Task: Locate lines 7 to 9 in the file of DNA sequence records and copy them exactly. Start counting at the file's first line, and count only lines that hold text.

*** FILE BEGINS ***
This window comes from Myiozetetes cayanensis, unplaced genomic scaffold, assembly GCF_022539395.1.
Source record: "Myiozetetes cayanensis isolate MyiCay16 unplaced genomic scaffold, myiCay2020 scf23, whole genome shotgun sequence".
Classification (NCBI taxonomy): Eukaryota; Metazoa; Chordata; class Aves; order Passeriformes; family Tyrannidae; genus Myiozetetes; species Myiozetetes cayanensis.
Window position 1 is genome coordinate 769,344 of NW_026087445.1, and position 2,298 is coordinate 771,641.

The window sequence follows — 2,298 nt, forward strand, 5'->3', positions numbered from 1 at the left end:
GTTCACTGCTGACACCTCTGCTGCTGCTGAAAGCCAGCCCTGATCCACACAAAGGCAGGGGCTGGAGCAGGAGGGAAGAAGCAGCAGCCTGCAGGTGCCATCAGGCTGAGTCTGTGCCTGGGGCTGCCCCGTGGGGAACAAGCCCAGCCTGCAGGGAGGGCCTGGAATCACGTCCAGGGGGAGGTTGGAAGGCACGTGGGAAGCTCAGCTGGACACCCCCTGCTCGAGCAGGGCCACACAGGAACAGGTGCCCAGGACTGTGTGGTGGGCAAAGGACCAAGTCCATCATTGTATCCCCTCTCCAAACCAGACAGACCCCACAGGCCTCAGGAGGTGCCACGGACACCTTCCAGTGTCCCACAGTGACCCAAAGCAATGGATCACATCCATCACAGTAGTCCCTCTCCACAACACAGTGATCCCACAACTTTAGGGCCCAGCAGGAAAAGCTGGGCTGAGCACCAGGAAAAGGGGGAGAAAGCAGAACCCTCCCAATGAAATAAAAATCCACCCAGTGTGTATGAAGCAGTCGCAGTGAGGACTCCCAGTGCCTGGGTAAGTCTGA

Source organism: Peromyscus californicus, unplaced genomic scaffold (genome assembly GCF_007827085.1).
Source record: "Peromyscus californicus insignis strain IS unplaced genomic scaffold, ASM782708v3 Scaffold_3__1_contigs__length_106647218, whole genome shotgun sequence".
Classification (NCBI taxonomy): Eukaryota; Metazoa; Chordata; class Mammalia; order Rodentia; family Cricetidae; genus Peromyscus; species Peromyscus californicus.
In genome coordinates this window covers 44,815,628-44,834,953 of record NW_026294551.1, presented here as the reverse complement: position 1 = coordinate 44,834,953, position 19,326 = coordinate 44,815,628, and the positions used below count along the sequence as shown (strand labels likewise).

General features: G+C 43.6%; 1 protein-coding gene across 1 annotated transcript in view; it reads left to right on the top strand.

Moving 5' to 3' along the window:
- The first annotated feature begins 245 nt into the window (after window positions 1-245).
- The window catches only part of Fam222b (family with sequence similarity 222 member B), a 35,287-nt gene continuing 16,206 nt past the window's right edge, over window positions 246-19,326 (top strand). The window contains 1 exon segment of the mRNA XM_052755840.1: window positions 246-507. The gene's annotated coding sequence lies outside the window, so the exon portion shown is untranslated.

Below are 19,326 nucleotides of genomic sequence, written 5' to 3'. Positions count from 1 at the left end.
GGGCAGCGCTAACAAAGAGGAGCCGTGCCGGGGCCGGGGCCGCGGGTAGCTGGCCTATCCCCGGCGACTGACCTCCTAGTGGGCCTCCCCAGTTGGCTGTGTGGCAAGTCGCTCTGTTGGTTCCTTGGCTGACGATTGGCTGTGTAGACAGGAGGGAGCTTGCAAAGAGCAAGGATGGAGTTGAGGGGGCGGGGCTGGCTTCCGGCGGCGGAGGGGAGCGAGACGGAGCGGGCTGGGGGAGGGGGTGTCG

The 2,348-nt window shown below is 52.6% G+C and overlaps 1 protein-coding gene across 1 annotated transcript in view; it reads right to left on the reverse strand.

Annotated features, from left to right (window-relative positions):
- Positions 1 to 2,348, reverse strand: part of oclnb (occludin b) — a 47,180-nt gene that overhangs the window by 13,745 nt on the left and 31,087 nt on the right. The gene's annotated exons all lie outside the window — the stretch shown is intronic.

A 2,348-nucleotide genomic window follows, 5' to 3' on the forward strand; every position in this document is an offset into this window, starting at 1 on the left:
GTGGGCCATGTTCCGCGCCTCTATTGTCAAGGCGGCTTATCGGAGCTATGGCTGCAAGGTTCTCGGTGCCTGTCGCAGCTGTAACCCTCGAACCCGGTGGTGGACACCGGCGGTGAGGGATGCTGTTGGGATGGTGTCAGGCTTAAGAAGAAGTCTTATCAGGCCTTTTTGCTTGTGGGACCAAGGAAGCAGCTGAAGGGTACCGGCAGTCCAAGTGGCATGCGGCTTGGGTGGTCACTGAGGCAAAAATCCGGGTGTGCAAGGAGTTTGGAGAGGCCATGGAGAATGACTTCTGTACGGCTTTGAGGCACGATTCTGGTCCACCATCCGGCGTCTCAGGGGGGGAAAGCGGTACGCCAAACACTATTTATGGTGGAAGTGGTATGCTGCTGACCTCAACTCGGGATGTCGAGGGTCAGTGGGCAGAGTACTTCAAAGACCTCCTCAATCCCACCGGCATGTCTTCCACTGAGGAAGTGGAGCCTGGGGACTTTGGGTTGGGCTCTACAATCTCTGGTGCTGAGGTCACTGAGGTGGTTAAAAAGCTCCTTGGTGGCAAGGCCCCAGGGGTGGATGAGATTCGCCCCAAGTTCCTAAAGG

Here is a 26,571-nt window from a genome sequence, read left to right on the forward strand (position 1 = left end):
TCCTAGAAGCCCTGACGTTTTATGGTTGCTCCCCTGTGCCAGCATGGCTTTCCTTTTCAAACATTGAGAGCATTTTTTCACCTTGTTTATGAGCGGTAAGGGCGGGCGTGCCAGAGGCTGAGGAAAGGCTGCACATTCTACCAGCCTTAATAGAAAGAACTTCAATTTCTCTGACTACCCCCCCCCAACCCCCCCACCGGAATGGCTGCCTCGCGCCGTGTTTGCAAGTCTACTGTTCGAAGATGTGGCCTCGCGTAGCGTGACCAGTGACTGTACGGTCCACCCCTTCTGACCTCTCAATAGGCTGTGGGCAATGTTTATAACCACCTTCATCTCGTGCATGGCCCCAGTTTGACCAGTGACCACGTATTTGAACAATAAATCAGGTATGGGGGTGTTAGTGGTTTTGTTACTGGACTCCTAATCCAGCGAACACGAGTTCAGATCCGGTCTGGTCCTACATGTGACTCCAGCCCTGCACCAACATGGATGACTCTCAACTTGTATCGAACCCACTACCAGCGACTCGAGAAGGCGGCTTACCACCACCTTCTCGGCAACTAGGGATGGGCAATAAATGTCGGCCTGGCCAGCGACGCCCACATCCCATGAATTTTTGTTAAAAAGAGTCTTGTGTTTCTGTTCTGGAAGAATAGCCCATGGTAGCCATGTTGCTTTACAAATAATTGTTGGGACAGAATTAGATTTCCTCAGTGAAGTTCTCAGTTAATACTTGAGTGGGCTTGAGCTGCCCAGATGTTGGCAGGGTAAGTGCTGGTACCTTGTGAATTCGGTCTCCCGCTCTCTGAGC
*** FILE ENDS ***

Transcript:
Source organism: Peromyscus californicus, unplaced genomic scaffold (genome assembly GCF_007827085.1).
Source record: "Peromyscus californicus insignis strain IS unplaced genomic scaffold, ASM782708v3 Scaffold_3__1_contigs__length_106647218, whole genome shotgun sequence".
Classification (NCBI taxonomy): Eukaryota; Metazoa; Chordata; class Mammalia; order Rodentia; family Cricetidae; genus Peromyscus; species Peromyscus californicus.